In new venture teams (NVTs), entrepreneurs think both individually and jointly. Entrepreneurial teams make a lot of decisions early that create path dependencies, such as the establishment of lasting values, norms, and procedures, initial corporate strategies, organizational culture, and human resource management (Baron et al., 1996; Boeker, 1989; Straw, 1991). Furthermore, collective cognition in entrepreneurial teams is more than simply an aggregation of individual modes of thinking (Chowdury, 2005; Cosette & Audet, 1992). Despite the collective nature of cognition in NVTs, influential individuals may have a disproportionate impact on decision-makingo processes. Indeed, founders can have imprinting effects on new ventures that create lasting effects on the firm (Baron, 2007; Barney et al., 1998; Baum et al., 1998; Nelson, 2003; Schein, 2002). Investigating such interactions among the levels of cognitive processing (Gregoire et al., 2011) can help build our understanding of the major influencers on NVT decision making.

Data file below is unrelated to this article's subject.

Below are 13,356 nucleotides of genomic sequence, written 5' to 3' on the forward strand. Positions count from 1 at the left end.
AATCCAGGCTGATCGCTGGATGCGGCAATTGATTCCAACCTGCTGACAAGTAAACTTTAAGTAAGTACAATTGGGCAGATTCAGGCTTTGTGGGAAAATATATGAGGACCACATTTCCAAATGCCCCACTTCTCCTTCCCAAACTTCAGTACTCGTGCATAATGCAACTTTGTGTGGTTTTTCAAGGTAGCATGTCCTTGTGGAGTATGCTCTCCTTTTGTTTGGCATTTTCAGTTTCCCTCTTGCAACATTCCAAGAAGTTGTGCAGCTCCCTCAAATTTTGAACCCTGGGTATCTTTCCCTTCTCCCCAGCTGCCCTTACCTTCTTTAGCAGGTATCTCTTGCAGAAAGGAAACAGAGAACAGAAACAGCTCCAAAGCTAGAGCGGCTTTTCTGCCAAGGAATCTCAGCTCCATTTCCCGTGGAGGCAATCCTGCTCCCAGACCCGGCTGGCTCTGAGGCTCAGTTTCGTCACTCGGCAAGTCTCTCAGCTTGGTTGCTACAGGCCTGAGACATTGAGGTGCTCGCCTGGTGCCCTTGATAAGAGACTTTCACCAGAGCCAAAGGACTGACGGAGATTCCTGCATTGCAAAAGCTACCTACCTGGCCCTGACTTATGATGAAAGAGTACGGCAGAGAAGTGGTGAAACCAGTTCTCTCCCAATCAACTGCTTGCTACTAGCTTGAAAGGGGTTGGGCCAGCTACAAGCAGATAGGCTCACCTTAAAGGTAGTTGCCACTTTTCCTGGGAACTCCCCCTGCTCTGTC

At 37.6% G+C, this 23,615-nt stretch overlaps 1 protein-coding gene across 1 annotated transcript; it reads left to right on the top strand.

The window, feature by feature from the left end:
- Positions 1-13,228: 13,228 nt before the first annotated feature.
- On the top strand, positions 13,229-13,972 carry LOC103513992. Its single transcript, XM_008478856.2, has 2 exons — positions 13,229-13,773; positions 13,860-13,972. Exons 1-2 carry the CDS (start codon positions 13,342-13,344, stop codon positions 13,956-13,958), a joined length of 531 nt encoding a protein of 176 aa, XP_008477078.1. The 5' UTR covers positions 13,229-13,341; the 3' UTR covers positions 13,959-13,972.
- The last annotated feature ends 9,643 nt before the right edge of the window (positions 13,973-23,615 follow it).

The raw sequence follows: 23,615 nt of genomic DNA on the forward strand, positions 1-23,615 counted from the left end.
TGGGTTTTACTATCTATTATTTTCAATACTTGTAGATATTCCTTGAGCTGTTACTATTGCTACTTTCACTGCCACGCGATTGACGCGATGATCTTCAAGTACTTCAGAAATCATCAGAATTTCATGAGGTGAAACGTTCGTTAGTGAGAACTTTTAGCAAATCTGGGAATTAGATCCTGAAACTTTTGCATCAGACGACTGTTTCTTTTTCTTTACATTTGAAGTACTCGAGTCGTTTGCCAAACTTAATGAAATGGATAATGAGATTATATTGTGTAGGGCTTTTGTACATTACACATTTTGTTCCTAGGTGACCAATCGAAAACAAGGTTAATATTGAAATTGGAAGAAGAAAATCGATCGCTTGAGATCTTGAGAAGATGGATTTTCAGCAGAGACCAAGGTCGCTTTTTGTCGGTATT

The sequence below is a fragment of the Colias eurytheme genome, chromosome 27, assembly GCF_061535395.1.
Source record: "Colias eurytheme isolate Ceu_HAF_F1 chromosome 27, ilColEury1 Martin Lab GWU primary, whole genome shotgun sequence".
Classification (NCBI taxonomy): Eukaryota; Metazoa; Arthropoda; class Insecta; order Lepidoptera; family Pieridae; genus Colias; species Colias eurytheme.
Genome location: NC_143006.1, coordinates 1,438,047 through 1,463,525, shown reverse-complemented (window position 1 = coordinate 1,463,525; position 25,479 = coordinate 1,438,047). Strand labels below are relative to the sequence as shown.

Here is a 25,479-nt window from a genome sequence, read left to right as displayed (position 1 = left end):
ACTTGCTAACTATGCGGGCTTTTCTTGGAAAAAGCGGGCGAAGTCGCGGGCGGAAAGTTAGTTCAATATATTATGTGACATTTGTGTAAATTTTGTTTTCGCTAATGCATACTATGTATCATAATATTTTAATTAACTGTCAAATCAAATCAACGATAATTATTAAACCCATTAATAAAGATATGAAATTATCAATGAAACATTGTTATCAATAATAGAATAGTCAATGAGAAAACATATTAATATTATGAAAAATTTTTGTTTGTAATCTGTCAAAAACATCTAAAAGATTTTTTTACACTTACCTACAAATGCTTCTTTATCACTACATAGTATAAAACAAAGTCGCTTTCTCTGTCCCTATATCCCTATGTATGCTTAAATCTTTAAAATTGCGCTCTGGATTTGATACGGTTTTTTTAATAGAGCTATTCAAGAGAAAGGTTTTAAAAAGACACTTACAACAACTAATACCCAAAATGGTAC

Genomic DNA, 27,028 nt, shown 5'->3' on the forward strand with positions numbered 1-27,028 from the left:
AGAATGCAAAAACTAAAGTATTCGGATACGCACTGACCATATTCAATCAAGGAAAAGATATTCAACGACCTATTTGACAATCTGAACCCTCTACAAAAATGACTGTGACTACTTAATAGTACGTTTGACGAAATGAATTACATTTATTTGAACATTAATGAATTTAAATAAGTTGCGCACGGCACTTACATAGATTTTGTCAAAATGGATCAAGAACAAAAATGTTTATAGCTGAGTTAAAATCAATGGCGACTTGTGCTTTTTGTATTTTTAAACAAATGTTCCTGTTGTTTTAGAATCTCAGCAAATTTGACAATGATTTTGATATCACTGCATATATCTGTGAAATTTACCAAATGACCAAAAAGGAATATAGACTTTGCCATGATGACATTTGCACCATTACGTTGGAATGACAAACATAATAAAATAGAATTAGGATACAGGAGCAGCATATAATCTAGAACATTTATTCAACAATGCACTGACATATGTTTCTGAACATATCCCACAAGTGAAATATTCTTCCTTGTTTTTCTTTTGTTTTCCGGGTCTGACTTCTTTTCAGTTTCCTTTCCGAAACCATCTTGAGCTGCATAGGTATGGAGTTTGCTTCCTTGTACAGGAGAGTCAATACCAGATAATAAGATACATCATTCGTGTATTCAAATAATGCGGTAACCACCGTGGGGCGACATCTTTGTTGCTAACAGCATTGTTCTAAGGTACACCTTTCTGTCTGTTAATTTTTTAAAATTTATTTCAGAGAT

Our study adds to existing research on new venture team cognition by diving deeper into the dynamic processes related to decision making. Specifically, we are interested in how influential team members impact the collective processes that lead to critical venture decisions. Our investigations will focus on how these influencers impact decision making through processes such as cognitive and affective team conflict, agreement on role identification, collective affect, and even individual level factors such as assertiveness.